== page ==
The 139th Carman Country Fair is fast approaching, and crowds can expect not just an emphasis on local agriculture, food and fun – organizers are also putting a premium on local music, and lots of it.
From highlighting hometown artists on the main stage to hosting a new community fundraising concert and making space for a number of buskers throughout the fairgrounds, the three-day Carman Fair is focusing on local connections first and foremost this year.
In the past, the fair has hosted artists from across Manitoba and Canada, but Entertainment Committee Chair Amanada Reimer said the priority this year is highlighting some of the amazing talent closer to home.
“I’m really excited,” she said. “We have lots of talented people among us, and sometimes we don’t see or hear or give them enough credit for the talent that they have. I wanted to make sure that they had somewhere they could showcase to the community.”
Reimer was a committee member last year, before taking over as the head of the committee this year. She said that as a passionate musician herself, she wasn’t inspired by most of the conventional booking agent options.
“It was okay, but I didn’t feel really connected to it,” she said. “For me, I want to feel a little more connected to the people up on stage, and I felt like if we had some really good local talent that we got to put up on the stage it would connect people.”
“We ask a lot of our community, and it’s nice to kind of give it back to the community…we’re pulling from our own pool,” she added. “We’ve got lots of talented people around.”
The musical performances will kick off on Thursday, July 12 with children’s performer Jake Chenier in front of the grandstands at 5 p.m.
Friday, July 13 will feature a community fundraising concert on the main stage at 1 p.m. Reimer has a variety of local acts – including the Sonatrice Singers, Myrtle Young and Friends, Pocket Aces and The Rainy Day Apparel – set to perform, and a collection will be taken for a local cause.
That evening, fans of rock and roll can listen to Ferny Turnbull, a band originally from Winnipeg that has some connections to the region.
Some of the band’s influences include Led Zeppelin, Black Sabbath, Dr. Hook, Marshal Tucker, Johnny Cash, Jimmi Hendrix and Stevie Ray Vaughn, all of which are reflected in the music the group plays.
“They’re absolutely amazing,” said Reimer.
Headlining the fair this year is Water and Wood. The band, formed by Trevor Clearwater on acoustic guitar and Dave Hopwood on bass guitar and vocals, will be taking the main stage as the last act on the night of Saturday, July 14.
Water and Wood was formed in 2011, but Clearwater and Hopwood have played together for much longer than that, as members of Winnipeg country group Hawg Wylde which played together for over 20 years, releasing three albums.
The duo has a natural, campfire sound that translates well into any setting, allowing listeners to enjoy acoustic versions of all their favorite hit songs across multiple genres of music.
Trevor Clearwater is from the Carman area; Water and Wood has performed in the region before at functions like the Carman and Community Chamber of Commerce Awards Gala.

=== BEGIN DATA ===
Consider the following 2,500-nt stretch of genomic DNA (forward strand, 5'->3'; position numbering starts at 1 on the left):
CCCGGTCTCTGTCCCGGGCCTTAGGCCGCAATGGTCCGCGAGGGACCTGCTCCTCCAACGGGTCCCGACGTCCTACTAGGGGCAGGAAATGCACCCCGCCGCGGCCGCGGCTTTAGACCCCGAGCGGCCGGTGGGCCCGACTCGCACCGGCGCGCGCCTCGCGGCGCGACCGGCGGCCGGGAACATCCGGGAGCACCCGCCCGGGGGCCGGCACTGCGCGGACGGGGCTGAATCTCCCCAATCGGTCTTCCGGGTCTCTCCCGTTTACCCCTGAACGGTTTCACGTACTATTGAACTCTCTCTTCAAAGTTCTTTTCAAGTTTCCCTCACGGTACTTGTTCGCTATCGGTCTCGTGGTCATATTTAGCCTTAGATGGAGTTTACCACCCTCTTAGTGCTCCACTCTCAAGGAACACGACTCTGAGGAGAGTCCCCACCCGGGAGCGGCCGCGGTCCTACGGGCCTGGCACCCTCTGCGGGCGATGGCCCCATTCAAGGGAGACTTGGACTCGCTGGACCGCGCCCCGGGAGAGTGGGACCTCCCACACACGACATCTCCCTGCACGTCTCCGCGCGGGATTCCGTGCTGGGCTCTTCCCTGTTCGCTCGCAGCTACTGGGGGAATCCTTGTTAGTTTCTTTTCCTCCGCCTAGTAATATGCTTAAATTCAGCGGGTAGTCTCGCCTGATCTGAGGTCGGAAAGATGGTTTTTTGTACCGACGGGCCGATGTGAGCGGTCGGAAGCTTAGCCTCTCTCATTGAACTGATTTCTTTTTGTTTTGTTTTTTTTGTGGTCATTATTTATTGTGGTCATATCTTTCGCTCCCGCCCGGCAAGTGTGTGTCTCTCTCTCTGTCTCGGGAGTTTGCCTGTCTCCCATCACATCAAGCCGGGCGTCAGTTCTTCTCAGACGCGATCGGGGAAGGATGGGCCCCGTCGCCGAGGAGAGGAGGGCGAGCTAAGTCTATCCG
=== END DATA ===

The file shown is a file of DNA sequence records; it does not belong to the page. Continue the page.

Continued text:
“He’s part of our community here,” said Reimer. “And they’re all so excited to be performing here as well.”
Opening for Water and Wood will be The Rainy Day Apparel and Pocket Aces.
Carman resident Nathan Strange is the man behind The Rainy Day Apparel, offering acoustic melodies that aim to “tell the story of multiple connections in a magnanimous but tranquil way, offering perspective on the human experience as seen and heard from the eyes of a prairie born singer-songwriter.”
The Pocket Aces are an acoustic duo comprised of Kaden and Larry Elford, a young musician and his father who live in the area now. The duo began in Texas after Kaden helped behind the scenes with a couple of bands that his father played in, and they decided to pursue performing together. They have played vineyard openings, restaurants, pubs, festivals, outdoor dance halls, and private parties everywhere from Mexico to Texas to Nebraska to Canada. The pair most enjoy acoustic re-makes of classic tunes and singing harmonies together, adding their own style to familiar tunes.
And besides the main stage attractions, busking stations will be set up around the fairgrounds to give even more exposure to local talent of all ages.
“Even local kids who have a talent and want to show case it…I’m giving them a platform to do so where they can come and play for people walking by,” said Reimer. “I think it will be really neat.”
Reimer is already looking for more local talent to feature next summer.
“For next year, if there’s anybody that wants to have an opportunity to be on the stage, definitely come see me,” she said.
And for this year, busking stations are still available for local musicians who are interested. To find out more, you can contact the Dufferin Agricultural Society at 204-745-2226, firstname.lastname@example.org or find the group on Facebook.
With files from http://www.carmancountryfair.ca